Policies, Not Public Appearances, Define ‘Commitment’

Much has been said and written recently about Gov. Deval Patrick’s “commitment to Western Mass.” — whatever that is — and whether he will live up to it.
This happens every time there’s a new occupant of the governor’s office, an individual who, during the campaign for office, continually pledged his or her undying support for the region west of Worcester. There is rampant speculation during the first 100 days or so of the new administration about whether the individual in question will pay much attention to this part of the state, and then close scrutiny of everything said or done in search for clues to what will (or won’t) unfold.

The local media dissects such things as the number of people from the 413 area code placed on transition teams, advisory boards, or commissions; the number of visits to the region; and the general tone used when referring to this area. All this is a byproduct of the inferiority complex so rampant in this region, but also a very real feeling that, as some people have said for years, the Pioneer Valley would be better off if it tried to secede and become part of Vermont.

Usually, the governor-watching ends after the first few months in office, when there are more and better things to do with ink and air time, but sometimes it doesn’t; indeed, the local newspaper made sport of former Gov. Mitt Romney’s continued absence from the Big E years after he was elected.

From our vantage point, commitment to this region does not equate to speeches before area chambers of commerce (Patrick has done a lot of that), placing people from this area in state jobs and positions of authority (he’s trying), or even reopening the so-called Western Statehouse closed down by Romney. Patrick vowed to reopen an office in Springfield if the budget permits him to do so.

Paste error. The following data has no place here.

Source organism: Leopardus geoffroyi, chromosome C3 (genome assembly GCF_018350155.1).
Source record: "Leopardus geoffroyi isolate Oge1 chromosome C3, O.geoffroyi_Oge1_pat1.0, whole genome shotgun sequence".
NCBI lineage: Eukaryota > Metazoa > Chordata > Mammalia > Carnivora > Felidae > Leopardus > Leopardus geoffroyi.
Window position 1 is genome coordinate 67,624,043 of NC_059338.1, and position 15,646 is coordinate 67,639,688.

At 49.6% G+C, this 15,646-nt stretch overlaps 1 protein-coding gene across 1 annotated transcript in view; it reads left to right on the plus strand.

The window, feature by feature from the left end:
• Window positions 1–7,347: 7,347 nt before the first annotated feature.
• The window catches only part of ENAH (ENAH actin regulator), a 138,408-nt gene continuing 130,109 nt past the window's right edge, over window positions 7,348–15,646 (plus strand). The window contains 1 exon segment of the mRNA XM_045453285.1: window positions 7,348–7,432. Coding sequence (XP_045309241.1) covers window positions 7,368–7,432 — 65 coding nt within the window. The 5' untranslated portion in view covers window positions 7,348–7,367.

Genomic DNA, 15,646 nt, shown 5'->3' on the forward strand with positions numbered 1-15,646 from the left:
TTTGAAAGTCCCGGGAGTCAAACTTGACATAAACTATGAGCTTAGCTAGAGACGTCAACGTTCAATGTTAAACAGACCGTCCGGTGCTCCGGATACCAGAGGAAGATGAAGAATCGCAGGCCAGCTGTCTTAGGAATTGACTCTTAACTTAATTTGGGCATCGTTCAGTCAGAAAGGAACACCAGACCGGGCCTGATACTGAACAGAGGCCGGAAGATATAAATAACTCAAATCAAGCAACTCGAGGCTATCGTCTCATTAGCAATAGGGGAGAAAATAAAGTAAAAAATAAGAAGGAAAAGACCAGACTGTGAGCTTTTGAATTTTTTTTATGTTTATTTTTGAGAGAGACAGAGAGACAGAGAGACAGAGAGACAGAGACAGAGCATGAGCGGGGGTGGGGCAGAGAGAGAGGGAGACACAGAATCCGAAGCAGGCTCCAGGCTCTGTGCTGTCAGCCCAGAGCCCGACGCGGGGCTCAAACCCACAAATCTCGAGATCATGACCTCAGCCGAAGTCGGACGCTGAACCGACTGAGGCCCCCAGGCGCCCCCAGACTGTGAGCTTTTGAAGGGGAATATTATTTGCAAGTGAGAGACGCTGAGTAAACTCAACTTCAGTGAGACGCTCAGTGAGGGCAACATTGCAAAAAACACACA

No, commitment, in our view, means contributing to real progress with the issues that impact this region most — poverty, high dropout rates in urban high schools, job-training programs needed to secure a better workforce, and, in the case of Springfield, programs and people that will help ensure that the city moves forward from its recent fiscal nightmare and doesn’t slide backward.

These are the things to be watching for, and it’s obviously much too early to formulate any opinion.

In our view, Patrick should be far less concerned about any “commitment” to Western Mass., real or imagined, and more focused on those issues stated above, because they impact every region of the state. Indeed, as much as we’d like to think that our problems are unique, they aren’t. High dropout rates are as much of an issue in Lawrence as they are in Holyoke, and workforce development is as big a concern in Fall River as it is in Springfield or Chicopee.

While being visible is important, and this region likes to feel connected — because in large part, it isn’t — programs and policies, and not public appearances, are what define commitment.

Aside from some effective appointments to the Finance Control Board, Romney didn’t honor his commitment to Western Mass. But, in the larger scheme of things, he didn’t honor his commitment to the state as a whole, and that is the bigger issue.

Moving forward, Patrick shouldn’t dwell on whether he opens offices in Springfield, Pittsfield, or anywhere else in this region — those are mostly symbolic gestures. Instead, he should focus on programs that will improve quality of life across the Commonwealth.

And we don’t really care if he comes to the Big E.-